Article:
¶74 The Bangert and Nelson/Bentley motions, however, are applicable to different factual circumstances.  A defendant invokes Bangert when the plea colloquy is defective; a defendant invokes Nelson/Bentley when the defendant alleges that some factor extrinsic to the plea colloquy, like ineffective assistance of counsel or coercion, renders a plea infirm.  A “dual purpose” motion would include allegations of a defective plea colloquy and allegations of some other injustice that renders the plea infirm. We again state that a defendant may include both Bangert andNelson/Bentley claims in a single motion to withdraw a plea of guilty or no contest.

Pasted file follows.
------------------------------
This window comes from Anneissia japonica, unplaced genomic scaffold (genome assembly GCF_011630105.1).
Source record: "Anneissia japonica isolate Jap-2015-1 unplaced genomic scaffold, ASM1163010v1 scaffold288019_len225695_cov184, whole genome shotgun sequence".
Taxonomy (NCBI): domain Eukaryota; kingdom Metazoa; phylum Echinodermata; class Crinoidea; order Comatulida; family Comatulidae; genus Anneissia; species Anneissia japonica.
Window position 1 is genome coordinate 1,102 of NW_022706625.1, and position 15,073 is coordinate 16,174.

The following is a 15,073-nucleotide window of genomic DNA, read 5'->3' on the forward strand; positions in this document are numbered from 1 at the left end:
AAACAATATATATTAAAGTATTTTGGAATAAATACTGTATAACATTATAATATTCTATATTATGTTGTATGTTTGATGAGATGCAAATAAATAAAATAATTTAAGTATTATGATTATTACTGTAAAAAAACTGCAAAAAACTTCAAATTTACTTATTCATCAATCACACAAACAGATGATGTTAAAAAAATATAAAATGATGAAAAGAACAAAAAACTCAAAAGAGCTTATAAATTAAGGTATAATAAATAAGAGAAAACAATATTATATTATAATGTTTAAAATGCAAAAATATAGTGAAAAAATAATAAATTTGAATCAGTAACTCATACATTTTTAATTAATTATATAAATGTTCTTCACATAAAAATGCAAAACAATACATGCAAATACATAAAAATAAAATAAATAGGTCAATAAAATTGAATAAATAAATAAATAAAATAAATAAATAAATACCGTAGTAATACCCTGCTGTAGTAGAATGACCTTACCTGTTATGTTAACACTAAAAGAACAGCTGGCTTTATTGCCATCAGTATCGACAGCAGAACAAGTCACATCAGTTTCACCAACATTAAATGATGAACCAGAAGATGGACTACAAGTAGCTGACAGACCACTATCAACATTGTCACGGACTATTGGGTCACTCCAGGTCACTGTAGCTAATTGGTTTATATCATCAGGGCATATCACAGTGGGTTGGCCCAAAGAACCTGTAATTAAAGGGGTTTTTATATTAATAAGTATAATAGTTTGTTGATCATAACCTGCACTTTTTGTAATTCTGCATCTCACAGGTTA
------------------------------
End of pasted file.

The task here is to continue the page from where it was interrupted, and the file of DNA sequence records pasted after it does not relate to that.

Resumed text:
The court goes on to summarize the higher pleading standard for a Nelson/Bentleymotion, namely to “allege sufficient, nonconclusory facts” that would lead to relief, ¶76. If the pleading falls short then “the circuit court in its discretion may nevertheless grant or deny an evidentiary hearing.” But, even if the pleading does pass muster, “an evidentiary hearing is not mandatory if the record as a whole conclusively demonstrates that defendant is not entitled to relief, even if the motion alleges sufficient nonconclusory facts,” ¶77 n. 51. And that said, “An adequate and accurate plea colloquy does not foreclose a Bentley challenge. The court of appeals recently explained that “[t]he State is simply incorrect that a good and sufficient plea colloquy, one that concededly complies with the requirements of Bangert, can be relied on to deny an evidentiary hearing for a defendant who seeks to withdraw his or her plea on non-Bangert grounds. The entire premise of a Nelson/Bentley plea withdrawal motion is that something not apparent from the plea colloquy may have rendered a guilty or no contest plea infirm.” State v. Basley, 2006 WI App 253, ¶15, ___ Wis. 2d ___, 726 N.W.2d 671,” ¶77 n. 52. The court says that, even though it need not on these facts reach the issue, that in this instance “the record as a whole does nor conclusively demonstrate that Howell is entitled to no relief,” ¶¶84-85.